President Barack Obama's visit in March to the tomb of the late Oscar Romero, the martyred archbishop who was assassinated 31 years ago, is getting mixed reviews from US commentators.
The president was already being rapped for taking a five-day trip to Brazil, Chile and El Salvador as critics sought his answers on Libya plans, budget impasses in Congress and consequences of Japan's troubles.
His stop in El Salvador to honour an icon of Latin American battles for justice might have endeared him to religious progressives. Accompanied by Salvadoran President Mauricio Funes, Obama went on 22 March 2011 to the tomb of Romero, who was killed after he criticized the US-supported Salvadoran military, which had been aligned with death squads during a civil war that killed more than 75,000 people.
Mary Sanchez, a commentator for the Kansas City Star, wrote that Romero was "a martyr for the country's poor [and] their struggles for social justice" and was worthy of a visit by the US president. "Obama's respect at the priest's tomb is a hopeful sign of positive relations going forward," she said.
However, in an interview with the National Catholic Reporter, an independent weekly also based in Kansas City, Roy Bourgeois, an excommunicated US. priest who has long campaigned against the Western Hemisphere Institute for Security Cooperation, formerly called the US Army School of the Americas, called the Obama visit a missed opportunity.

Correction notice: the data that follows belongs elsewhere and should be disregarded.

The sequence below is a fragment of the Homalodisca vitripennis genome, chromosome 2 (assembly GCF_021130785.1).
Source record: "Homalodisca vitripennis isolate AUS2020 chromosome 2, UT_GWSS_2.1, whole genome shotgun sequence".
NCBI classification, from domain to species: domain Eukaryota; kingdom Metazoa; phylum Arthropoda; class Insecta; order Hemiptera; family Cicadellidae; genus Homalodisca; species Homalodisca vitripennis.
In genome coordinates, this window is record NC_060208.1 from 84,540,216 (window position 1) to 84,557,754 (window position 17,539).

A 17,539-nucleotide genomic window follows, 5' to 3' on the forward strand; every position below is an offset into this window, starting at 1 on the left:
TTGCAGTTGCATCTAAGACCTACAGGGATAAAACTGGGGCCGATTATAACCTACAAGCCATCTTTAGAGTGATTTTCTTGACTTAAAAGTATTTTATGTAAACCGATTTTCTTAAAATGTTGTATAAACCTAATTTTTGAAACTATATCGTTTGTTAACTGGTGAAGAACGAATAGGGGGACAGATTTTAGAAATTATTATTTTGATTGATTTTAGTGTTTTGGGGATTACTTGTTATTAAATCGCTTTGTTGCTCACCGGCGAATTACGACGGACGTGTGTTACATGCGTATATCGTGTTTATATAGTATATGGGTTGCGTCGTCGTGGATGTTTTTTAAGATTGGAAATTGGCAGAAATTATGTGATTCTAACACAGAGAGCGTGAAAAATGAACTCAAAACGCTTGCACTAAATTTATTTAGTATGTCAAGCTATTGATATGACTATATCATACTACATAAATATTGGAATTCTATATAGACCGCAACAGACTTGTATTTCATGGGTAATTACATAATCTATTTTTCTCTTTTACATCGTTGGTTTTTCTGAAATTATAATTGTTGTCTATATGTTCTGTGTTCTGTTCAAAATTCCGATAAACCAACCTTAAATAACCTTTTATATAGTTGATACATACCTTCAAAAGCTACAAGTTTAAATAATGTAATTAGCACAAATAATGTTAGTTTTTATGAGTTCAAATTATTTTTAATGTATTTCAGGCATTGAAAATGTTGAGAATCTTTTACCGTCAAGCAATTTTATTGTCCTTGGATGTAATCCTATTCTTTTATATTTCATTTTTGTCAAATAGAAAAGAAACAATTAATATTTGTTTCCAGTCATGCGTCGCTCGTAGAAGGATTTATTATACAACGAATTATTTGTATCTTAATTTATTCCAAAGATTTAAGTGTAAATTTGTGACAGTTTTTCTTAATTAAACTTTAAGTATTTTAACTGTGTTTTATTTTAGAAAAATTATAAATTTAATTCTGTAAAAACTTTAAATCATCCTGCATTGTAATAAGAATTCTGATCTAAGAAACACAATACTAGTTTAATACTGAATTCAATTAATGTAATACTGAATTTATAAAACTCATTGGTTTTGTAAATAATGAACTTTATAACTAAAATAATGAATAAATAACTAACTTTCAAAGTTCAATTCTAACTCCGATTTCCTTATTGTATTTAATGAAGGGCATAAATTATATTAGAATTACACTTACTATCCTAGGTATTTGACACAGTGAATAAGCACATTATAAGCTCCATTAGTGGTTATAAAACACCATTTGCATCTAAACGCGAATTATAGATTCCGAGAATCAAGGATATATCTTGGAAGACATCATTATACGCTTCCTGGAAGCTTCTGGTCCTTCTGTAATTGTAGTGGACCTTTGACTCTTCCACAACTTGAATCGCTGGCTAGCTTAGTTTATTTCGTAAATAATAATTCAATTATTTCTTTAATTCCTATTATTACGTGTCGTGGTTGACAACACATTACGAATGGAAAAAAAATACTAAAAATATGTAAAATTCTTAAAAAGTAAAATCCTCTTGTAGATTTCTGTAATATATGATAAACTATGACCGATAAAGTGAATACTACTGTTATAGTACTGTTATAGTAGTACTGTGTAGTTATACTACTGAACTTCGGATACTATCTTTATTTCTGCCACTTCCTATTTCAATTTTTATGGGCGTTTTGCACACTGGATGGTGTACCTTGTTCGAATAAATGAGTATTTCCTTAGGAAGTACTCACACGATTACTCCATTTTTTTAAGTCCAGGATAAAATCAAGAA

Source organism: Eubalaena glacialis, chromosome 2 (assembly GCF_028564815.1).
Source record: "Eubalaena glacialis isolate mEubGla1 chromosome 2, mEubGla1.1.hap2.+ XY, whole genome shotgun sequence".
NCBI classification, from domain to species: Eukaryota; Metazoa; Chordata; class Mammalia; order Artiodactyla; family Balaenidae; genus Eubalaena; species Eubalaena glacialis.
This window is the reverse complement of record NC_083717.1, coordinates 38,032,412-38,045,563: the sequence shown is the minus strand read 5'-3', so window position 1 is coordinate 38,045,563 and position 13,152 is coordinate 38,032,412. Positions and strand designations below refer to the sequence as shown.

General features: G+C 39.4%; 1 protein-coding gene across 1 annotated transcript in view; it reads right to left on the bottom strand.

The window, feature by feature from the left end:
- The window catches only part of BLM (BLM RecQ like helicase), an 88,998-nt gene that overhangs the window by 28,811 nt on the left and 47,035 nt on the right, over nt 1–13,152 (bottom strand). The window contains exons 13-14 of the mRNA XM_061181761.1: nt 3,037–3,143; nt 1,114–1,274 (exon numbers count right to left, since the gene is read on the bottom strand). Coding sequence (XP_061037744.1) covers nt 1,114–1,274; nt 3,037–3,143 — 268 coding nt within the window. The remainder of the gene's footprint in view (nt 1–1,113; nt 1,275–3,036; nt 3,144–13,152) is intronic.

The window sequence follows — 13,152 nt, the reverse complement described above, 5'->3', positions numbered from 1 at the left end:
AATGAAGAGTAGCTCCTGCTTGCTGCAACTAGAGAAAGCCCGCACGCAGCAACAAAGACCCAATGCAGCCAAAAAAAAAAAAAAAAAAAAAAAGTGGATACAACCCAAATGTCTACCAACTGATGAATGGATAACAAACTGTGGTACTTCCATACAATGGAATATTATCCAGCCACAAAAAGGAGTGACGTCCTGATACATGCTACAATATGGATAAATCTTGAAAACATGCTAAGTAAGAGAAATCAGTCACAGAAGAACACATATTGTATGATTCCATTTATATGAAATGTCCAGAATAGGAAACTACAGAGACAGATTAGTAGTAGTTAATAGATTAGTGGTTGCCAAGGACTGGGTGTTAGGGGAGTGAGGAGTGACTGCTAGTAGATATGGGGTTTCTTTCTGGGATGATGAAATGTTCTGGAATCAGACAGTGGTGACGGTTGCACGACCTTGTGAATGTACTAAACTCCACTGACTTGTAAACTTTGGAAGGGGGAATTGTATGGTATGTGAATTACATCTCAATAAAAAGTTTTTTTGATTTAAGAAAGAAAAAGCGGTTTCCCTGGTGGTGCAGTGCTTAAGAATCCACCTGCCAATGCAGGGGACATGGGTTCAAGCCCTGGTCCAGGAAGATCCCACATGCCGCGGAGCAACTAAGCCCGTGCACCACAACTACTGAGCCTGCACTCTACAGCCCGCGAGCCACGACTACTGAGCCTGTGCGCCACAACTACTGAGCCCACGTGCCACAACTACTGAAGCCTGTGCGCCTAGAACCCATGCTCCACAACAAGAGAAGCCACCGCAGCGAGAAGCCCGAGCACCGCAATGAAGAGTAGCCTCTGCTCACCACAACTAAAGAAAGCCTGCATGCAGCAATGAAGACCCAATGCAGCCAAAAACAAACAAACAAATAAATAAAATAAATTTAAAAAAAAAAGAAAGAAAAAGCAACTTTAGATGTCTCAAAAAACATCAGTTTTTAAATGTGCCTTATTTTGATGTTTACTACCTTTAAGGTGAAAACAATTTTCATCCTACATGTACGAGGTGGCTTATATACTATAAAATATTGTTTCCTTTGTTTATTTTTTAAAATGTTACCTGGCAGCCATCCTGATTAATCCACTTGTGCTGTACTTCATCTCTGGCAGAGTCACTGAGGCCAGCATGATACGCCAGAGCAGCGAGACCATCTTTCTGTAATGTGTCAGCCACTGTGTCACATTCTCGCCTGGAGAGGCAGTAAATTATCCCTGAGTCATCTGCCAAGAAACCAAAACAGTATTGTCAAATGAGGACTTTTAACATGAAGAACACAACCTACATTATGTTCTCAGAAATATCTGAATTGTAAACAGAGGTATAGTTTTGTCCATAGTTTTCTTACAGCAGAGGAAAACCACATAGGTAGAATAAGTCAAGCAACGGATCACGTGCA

"Obama didn't even acknowledge, let alone apologise for, the US role in El Salvador," Bourgeois said, adding that the institute had trained Salvadoran military leaders who were involved in human rights violations.
"I and many other human rights activists were hopeful," Bourgeois said, that the president would publicly acknowledge "that Romero and thousands of others were killed, tortured and disappeared by graduates of this school."
Bourgeois noted that former president Bill Clinton had formally apologised for the US role in support of Guatemalan security forces that killed more than 200,000 persons during a decades-long civil conflict in Guatemala.
Writing in the Reporter, Dean Brackley, a Jesuit priest who teaches at the University of Central America in San Salvador, said Obama deserves some credit for the gesture of visiting Romero's tomb: "Even as he exercises US power, with its militarism and imperial sway, he detours to acknowledge a champion of the poor and a martyr for the truth."
[With acknowledgements to ENInews. ENInews, formerly Ecumenical News International, is jointly sponsored by the World Council of Churches, the Lutheran World Federation, the World Communion of Reformed Churches and the Conference of European Churches.]